Tracking Valuation Hazards: How risky are markets today? During the Covid-19 pandemic, tech and other internet companies have routinely seen good performance as consumers have been forced to work from home, isolate and disregard certain […more]
Big 5 companies surge in index concentration… what will be the effect on style boxes and cap-weighted portfolios?
The recent surge has notable impacts on commonly-used style index construction methodologies. Due to the increased reliance on passive allocations, investors should be aware of the significant distortions regarding style index diversification and skews in the classification assigned to individual stocks. […more]
Are the Big 5 stocks in S&P500 (FAAMG) overvalued?
Despite concentration levels unseen since the early 1970s, this group of 5 stocks currently offers reasonable valuation characteristics. The valuation characteristics of these five stocks warrants ongoing monitoring to ensure valuation does not deteriorate. […more]
Today the irony continues, as the intellectual foundations in financial economics that underpinned Bogle’s incredible success are much less robust than they appeared in the early 70’s, yet the push for passive investing is stronger and more fervent than ever. For proactive, process-oriented, intelligent advisors this will create a great opportunity to distinguish yourself from the growing herd of “commodity” advisors who preach little more than fee minimization, rather than alpha generation or negative alpha avoidance. […more]
The largest few companies in the US have dominated performance over the past 4-5 years. The recent Covid-19 pandemic has intensified this trend in recent months. In particular, the largest five companies the in US […more]
In June, the National Bureau of Economic Research declared the US fell into a recession in February, ending its record 128-month long economic expansion. This could also be the shortest recession in the US history, […more]
Over the past 25 years, Applied Finance has studied market patterns and trends using millions of Valuations. The firm’s live database goes back to 1998, with further data starting from the early 1990’s. The two […more]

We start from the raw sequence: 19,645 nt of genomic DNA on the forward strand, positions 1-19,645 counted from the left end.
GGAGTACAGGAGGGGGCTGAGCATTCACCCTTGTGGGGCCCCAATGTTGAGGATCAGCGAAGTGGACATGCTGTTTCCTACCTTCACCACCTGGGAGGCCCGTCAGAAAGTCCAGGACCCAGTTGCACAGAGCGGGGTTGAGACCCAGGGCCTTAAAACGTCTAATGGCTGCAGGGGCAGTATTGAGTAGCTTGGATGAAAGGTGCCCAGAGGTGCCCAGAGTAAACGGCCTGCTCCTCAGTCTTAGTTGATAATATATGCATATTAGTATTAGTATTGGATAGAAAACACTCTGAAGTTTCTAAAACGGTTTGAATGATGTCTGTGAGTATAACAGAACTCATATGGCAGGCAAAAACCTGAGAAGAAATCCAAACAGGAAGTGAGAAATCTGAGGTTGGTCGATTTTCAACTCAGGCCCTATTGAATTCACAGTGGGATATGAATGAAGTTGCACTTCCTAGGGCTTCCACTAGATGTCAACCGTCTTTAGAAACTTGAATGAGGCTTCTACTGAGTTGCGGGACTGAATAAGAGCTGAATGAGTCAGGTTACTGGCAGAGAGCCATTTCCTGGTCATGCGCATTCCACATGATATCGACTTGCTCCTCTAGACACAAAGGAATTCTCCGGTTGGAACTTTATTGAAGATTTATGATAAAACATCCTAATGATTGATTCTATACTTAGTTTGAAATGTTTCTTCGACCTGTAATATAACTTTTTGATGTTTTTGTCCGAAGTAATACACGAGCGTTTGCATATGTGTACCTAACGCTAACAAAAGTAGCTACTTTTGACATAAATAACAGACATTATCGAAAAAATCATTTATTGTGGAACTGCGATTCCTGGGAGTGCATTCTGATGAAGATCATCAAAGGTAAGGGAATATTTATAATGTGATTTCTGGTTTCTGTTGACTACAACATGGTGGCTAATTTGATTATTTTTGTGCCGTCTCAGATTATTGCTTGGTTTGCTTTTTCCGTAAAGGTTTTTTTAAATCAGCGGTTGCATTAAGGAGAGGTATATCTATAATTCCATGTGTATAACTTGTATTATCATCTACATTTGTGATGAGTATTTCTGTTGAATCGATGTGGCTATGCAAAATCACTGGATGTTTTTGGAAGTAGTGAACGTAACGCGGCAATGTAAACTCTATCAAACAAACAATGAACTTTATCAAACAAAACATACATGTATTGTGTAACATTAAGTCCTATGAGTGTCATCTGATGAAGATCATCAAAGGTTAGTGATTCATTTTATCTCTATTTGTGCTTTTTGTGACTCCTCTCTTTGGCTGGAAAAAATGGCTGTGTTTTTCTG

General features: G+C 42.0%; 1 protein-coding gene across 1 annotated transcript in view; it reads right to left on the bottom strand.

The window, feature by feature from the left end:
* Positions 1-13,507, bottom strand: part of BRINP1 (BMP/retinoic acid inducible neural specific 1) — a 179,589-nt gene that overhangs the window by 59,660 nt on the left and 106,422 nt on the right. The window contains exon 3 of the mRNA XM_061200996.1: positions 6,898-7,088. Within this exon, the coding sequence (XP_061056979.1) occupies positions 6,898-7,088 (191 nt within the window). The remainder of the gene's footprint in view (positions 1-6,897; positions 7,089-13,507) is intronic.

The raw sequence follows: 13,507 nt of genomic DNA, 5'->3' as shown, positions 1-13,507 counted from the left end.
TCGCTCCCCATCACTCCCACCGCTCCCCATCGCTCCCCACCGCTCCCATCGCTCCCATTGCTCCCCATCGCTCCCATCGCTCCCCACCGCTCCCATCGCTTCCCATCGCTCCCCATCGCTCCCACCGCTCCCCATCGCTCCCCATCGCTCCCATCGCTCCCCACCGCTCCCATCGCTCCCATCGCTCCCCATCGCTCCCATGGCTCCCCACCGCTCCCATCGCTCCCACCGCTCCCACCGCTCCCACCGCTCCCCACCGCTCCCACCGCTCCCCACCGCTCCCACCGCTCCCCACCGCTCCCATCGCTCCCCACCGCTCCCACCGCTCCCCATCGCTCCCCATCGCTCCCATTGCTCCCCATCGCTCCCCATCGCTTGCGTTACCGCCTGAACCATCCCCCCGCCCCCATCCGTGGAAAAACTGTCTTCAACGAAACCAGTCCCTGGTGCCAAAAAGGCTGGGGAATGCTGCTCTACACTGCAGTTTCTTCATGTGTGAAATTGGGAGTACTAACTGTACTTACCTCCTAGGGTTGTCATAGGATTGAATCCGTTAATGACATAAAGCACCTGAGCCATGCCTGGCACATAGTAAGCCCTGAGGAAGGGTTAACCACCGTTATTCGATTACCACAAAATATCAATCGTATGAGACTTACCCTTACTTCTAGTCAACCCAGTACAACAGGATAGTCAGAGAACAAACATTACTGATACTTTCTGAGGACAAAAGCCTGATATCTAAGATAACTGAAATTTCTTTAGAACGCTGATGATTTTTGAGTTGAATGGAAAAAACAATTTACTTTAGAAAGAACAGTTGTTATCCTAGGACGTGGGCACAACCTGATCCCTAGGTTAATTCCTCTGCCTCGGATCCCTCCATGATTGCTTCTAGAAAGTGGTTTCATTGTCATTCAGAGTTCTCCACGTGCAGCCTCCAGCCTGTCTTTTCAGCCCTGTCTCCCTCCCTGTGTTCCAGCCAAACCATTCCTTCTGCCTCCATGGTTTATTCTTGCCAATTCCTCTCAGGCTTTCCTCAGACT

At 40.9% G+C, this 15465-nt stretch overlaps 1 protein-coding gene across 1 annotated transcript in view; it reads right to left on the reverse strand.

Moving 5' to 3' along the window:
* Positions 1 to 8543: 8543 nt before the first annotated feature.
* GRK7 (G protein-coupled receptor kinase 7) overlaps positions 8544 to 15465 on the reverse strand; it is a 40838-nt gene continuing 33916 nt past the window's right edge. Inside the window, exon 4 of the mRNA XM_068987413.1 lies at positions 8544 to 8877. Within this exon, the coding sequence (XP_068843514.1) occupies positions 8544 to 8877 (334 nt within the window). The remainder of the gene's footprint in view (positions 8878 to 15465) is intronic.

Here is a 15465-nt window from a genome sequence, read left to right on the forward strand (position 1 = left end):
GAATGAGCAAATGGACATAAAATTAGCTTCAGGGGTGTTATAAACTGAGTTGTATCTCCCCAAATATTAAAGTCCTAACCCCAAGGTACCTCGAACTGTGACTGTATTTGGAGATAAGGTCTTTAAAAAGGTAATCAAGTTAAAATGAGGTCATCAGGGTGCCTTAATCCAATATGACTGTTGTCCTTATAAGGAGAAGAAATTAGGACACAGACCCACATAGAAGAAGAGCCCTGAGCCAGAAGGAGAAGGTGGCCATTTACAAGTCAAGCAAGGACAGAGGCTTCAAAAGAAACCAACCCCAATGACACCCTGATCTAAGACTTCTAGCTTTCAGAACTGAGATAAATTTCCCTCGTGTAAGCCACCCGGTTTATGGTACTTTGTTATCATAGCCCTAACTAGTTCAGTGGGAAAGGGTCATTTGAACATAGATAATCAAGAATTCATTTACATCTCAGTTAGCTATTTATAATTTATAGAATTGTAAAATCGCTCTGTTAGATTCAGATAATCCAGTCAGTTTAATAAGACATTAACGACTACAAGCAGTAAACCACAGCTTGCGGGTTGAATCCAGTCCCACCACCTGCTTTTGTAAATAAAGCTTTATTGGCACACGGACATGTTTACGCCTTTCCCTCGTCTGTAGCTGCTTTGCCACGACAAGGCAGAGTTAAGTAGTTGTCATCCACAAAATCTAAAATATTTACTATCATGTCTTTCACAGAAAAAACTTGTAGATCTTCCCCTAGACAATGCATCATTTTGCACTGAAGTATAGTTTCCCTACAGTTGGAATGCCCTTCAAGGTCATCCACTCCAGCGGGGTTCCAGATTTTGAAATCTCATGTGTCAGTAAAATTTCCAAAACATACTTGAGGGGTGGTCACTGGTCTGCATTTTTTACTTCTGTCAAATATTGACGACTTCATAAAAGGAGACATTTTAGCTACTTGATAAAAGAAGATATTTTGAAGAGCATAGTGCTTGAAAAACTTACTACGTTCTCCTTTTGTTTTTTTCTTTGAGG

It is important to remember that markets attempt to see through temporarily good or bad times to estimate future cash flows and set current valuations. The global health and economic crisis resulting from COVID19 has created one of the greatest periods of uncertainty for market participants to see through, therefore, the fastest plunge of the US stock market ever recorded took place last month. Entering the 2nd week of April, we believe the market participants have likely concluded this is indeed a “temporary” situation, and have now started shifting focus to the recovery of the US economy and other developed regions, which will likely happen in the 2nd half of 2020 and 2021 […more]
The uncertainty of the timeline for a “return to normalcy” has created liquidity concerns across practically all economic sectors. Companies of all sizes and levels of financial strength are drawing on open lines of credit to weather worst case scenario contagion estimates. Commercial landlords will likely see missed rent payments with little demand to lease shuttered storefronts, while rising unemployment may lead to a spike in residential mortgage and rental delinquencies; this has clearly impacted the recent performance of financial stocks, REITs and mortgage insurers.
To continue to help our clients navigate the economic impacts of the pandemic, we have updated market performance data from the previous write-up to include last week’s historic sell-off […more]
Only in 2008 have valuations been as attractive as now. Today, the market is essentially pricing in 0% sales growth over the next five years, not as harsh as the -15% priced in during the 2008 lows, but very harsh compared to the expected 20% to 30% growth these firms have typically delivered over a five year period. Unlike 2008 there will not be liquidity issues driving economic decisions and panicking investors. This is a confidence crisis similar to 9/11. As medical policy catches and surpasses the virus, confidence will return and economic activity will march forward. Already, in China, restaurants have reopened to crowds, and society is returning to business as usual.
The stock market today is trading at valuation levels last seen in 2008, before an unprecedented wealth creation bull market swept away the fear of the Great Recession. Then as now, it’s always about the expectations built into market prices.